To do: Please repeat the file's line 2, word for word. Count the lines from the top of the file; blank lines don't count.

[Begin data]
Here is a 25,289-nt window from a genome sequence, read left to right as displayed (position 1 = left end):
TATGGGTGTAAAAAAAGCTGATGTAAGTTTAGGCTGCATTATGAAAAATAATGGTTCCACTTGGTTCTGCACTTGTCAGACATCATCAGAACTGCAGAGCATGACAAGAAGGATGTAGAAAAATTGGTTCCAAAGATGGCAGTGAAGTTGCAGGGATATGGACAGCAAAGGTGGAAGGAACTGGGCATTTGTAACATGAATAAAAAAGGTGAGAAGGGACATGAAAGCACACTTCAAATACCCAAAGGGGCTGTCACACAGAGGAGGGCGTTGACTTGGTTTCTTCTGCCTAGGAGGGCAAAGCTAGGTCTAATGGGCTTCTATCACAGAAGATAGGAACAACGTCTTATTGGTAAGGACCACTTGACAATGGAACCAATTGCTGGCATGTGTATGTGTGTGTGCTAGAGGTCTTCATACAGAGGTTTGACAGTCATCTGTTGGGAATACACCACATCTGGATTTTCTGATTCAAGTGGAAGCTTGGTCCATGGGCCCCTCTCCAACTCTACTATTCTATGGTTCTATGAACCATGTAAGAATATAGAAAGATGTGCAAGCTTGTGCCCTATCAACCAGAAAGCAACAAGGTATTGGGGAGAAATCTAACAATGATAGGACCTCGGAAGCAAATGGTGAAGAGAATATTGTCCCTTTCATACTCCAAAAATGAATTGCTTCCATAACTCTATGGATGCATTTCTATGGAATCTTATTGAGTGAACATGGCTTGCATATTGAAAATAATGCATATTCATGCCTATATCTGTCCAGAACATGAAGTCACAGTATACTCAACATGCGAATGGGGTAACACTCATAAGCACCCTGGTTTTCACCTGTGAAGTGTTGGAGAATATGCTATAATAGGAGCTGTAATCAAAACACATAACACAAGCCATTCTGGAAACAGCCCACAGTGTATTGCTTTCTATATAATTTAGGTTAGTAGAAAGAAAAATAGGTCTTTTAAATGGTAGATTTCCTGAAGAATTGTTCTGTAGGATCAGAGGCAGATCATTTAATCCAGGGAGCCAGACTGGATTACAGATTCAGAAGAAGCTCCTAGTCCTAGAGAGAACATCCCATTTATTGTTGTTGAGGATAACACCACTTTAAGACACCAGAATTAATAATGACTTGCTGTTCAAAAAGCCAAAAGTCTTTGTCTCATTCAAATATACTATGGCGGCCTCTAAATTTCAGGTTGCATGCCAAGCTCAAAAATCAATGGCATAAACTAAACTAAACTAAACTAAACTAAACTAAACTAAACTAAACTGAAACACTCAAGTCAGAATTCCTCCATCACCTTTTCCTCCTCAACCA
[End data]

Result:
TATGGGTGTAAAAAAAGCTGATGTAAGTTTAGGCTGCATTATGAAAAATAATGGTTCCACTTGGTTCTGCACTTGTCAGACATCATCAGAACTGCAGAGCATGACAAGAAGGATGTAGAAAAATTGGTTCCAAAGATGGCAGTGAAGTTGCAGGGATATGGACAGCAAAGGTGGAAGGAACTGGGCATTTGTAACATGAATAAAAAAGGTGAGAAGGGACATGAAAGCACACTTCAAATACCCAAAGGGGCTGTCACACAGAGGAGGGCGTTGACTTGGTTTCTTCTGCCTAGGAGGGCAAAGCTAGGTCTAATGGGCTTCTATCACAGAAGATAGGAACAACGTCTTATTGGTAAGGACCACTTGACAATGGAACCAATTGCTGGCATGTGTATGTGTGTGTGCTAGAGGTCTTCATACAGAGGTTTGACAGTCATCTGTTGGGAATACACCACATCTGGATTTTCTGATTCAAGTGGAAGCTTGGTCCATGGGCCCCTCTCCAACTCTACTATTCTATGGTTCTATGAACCATGTAAGAATATAGAAAGATGTGCAAGCTTGTGCCCTATCAACCAGAAAGCAACAAGGTATTGGGGAGAAATCTAACAATGATAGGACCTCGGAAGCAAATGGTGAAGAGAATATTGTCCCTTTCATACTCCAAAAATGAATTGCTTCCATAACTCTATGGATGCATTTCTATGGAATCTTATTGAGTGAACATGGCTTGCATATTGAAAATAATGCATATTCATGCCTATATCTGTCCAGAACATGAAGTCACAGTATACTCAACATGCGAATGGGGTAACACTCATAAGCACCCTGGTTTTCACCTGTGAAGTGTTGGAGAATATGCTATAATAGGAGCTGTAATCAAAACACATAACACAAGCCATTCTGGAAACAGCCCACAGTGTATTGCTTTCTATATAATTTAGGTTAGTAGAAAGAAAAATAGGTCTTTTAAATGGTAGATTTCCTGAAGAATTGTTCTGTAGGATCAGAGGCAGATCATTTAATCCAGGGAGCCAGACTGGATTACAGATTCAGAAGAAGCTCCTAGTCCTAGAGAGAACATCCCATTTATTGTTGTTGAGGATAACACCACTTTAAGACACCAGAATTAATAATGACTTGCTGTTCAAAAAGCCAAAAGTCTTTGTCTCATTCAAATATACTATGGCGGCCTCTAAATTTCAGGTTGCATGCCAAGCTCAAAAATCAATGGCATAAACTAAACTAAACTAAACTAAACTAAACTAAACTAAACTAAACTGAAACACTCAAGTCAGAATTCCTCCATCACCTTTTCCTCCTCAACCA